RMT believe that Government will be making a grave error if they embark upon this course of action. Proceeding this way will mean that on each occasion a major enhancement is planned contracts will presumably be put out to tender for private sector partners. Of course it goes without saying that the private sector will not be interested in participating in projects without guaranteed returns.

  RMT also believe that the taxpayer will pay more for enhancement projects through SPVs. This is partly because Government can borrow money more cheaply than the private sector. However the number of different parties involved in SPVs will we believe mean further delays and expense. Before investment can begin to flow there will inevitably have to be a number of contractual arrangements in place and these arrangements will draw valuable human and financial resources a way from the railway. Convoluted arrangements such as these will also mean that it will be more difficult to exert overall control.

  The railway desperately needs a steady flow of investment that, in current circumstances, can only be delivered by Government. The railway needs workers with sound railway knowledge and personnel with project management experience. Unfortunately SPVs will mean new companies, further fragmentation and an additional set of contracts for investment purposes. This cannot be justified when it is clear that this method of finance will see no greater return on Government funding or additional passenger benefits. We should also note that the SPVs will not only be subject to contractual terms amongst themselves, they will also have to formulate another set of agreements with Passenger and Freight Operators.

  The cost of these arrangements will therefore have to include provision for profit for the private sector partner, and fees for lawyers to draw up all the contractual arrangements between the SPV partners, and the companies in the railway industry affected by the investment. This money could instead be spent on improved services to passengers. The organisational structures on the railway need to be simplified not made more complicated.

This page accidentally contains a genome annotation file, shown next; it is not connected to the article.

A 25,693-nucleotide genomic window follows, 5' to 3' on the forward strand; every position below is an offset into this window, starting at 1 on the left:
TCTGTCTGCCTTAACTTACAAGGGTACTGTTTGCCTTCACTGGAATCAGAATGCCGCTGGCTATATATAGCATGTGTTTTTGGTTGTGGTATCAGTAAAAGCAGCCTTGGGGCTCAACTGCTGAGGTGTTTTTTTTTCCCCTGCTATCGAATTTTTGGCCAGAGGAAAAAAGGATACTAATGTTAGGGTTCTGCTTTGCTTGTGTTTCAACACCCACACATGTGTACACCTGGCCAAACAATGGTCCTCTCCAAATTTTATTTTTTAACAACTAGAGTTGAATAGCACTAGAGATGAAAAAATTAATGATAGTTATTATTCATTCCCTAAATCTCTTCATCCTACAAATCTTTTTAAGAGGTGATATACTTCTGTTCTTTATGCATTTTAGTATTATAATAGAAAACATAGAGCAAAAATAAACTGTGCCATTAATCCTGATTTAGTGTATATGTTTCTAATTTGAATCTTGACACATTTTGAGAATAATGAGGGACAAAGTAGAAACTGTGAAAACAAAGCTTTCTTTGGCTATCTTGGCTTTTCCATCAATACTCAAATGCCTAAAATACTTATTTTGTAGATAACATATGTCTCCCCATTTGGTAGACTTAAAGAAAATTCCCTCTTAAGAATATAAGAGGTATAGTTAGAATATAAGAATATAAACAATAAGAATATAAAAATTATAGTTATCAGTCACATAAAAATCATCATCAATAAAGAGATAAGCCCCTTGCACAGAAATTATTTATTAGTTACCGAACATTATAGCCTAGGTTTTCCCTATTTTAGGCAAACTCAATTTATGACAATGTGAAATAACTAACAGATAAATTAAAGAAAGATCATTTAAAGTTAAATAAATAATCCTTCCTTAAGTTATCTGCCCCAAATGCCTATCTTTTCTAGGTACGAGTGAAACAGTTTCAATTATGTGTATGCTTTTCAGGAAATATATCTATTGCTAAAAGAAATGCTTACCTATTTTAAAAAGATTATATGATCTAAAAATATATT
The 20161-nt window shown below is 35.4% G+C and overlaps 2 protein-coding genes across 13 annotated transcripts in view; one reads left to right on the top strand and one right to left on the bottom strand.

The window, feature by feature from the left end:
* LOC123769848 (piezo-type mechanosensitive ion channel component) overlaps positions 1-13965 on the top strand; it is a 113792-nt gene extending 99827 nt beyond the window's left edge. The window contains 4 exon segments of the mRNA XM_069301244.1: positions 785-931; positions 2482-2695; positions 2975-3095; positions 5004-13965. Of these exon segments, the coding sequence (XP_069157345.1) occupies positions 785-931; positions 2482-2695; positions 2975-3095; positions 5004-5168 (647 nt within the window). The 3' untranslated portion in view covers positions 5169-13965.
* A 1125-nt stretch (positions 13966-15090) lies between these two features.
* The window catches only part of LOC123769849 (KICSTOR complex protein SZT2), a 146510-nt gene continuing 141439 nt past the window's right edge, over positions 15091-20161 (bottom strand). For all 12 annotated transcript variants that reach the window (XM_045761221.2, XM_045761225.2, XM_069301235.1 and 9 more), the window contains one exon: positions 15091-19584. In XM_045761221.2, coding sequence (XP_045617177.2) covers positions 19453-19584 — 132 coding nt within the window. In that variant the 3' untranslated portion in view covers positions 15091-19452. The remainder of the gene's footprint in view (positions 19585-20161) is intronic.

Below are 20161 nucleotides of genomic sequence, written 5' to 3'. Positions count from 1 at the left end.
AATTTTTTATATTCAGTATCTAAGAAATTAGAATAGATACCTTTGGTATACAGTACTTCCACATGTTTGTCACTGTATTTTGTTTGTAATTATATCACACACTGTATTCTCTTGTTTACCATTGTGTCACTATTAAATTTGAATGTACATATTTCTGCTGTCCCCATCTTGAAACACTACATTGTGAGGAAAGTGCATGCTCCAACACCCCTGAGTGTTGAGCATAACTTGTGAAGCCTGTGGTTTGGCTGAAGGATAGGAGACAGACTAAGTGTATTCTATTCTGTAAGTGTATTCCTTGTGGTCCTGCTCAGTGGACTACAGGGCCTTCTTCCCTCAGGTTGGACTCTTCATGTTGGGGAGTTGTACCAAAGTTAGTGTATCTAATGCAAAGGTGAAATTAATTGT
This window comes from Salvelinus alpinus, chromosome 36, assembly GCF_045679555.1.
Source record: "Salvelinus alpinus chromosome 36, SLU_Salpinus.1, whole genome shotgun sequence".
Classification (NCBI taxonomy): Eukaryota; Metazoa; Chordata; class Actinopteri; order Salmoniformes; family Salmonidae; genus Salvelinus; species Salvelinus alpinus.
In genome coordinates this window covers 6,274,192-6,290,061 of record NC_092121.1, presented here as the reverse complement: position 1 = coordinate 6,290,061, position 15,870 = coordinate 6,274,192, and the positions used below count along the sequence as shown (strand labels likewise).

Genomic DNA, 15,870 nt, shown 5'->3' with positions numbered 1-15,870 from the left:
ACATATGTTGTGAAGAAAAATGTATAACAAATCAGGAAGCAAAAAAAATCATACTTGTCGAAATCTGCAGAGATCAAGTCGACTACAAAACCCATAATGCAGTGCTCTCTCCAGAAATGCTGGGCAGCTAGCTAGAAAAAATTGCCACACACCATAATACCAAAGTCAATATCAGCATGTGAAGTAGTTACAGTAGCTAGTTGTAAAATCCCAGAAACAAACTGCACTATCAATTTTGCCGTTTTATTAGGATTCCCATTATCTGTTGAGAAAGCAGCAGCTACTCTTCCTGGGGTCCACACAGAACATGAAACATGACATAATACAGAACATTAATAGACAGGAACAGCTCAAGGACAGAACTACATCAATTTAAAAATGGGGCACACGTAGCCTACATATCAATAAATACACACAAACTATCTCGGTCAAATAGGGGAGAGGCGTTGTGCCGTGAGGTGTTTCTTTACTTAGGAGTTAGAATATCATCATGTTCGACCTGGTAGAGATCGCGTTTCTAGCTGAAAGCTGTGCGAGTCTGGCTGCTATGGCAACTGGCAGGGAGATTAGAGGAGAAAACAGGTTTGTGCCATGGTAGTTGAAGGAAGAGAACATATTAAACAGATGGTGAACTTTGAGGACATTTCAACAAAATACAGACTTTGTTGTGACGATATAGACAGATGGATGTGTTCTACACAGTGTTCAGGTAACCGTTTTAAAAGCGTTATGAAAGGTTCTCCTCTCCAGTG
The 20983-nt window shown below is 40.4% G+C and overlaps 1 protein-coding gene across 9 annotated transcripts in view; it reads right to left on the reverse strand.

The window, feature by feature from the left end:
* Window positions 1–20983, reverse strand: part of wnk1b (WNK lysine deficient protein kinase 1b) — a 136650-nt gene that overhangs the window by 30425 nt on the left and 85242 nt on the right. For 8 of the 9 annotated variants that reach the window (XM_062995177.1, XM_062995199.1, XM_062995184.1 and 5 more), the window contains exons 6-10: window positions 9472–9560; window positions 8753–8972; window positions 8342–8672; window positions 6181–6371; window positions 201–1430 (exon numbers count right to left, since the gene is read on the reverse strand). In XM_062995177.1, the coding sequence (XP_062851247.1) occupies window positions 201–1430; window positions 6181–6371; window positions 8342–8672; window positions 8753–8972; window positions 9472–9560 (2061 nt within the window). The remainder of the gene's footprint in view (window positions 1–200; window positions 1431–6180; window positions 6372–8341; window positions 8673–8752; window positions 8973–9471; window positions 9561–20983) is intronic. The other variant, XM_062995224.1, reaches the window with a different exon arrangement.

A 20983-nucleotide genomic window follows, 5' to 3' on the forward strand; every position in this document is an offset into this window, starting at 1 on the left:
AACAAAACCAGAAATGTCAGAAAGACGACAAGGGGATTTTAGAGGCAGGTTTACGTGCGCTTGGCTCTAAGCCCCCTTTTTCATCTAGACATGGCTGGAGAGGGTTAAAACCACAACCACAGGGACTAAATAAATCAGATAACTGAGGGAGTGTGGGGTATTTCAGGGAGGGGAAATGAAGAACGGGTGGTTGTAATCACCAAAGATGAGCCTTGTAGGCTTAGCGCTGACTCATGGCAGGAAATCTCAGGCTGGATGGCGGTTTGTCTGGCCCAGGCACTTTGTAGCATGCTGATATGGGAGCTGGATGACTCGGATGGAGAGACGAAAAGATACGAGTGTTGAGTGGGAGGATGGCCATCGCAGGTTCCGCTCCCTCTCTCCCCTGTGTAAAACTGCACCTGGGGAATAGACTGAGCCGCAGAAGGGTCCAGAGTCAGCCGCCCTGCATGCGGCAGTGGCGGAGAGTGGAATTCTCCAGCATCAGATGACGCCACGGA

The most important criteria should be that passengers can identify who is in charge of maintenance, renewals and all passenger and freight operations. We believe this can be done as long as the Secretary of State gives sufficient power to the new network operator.


  As we have stated RMT believe that new investment can most simply be delivered by the CLG acting on behalf of the Government. The company, or indeed a separate subsidiary of the CLG, can through Government be granted a stable income stream from track access charges, property income and any other railway assets. In addition investment funds from the Government can also be made available so that the new company limited by guarantee is actually in charge of the whole network and therefore all investment projects designed to improve existing capacity. Additional expertise for particular enhancement projects can be recruited where necessary.

  There is no reason why a number of methods should not be used to finance the railway enhancements. Whilst grant payments from the Department of Transport have been the traditional method of finance, we would recommend that the new company be given the freedom to borrow from a number of sources. This can include borrowing from the city, for example through bonds. A Government guarantee will ensure a high credit rating, so resolving the difficulties of Government obtaining a sufficiently high capital rating to raise finance at minimal interest rates. Again the important issue at stake is central control and the ability of the Company Limited by Guarantee to plan a timetable of investment that places the needs of passengers first.

  The emphasis on possible private investment ignores the fact that the railways simply do not offer a commercial rate of return. The increase in ticket office revenue from extra investment is not enough to service the debt and provide a reasonable rate of profit for the investor.


  One of the first tasks of the new network operator has to be to rebuild confidence in the existing network. The Transport sub-committee has previously recommended that Railtrack directly employ staff to renew and maintain the network. We cannot over emphasise the importance of action on this matter.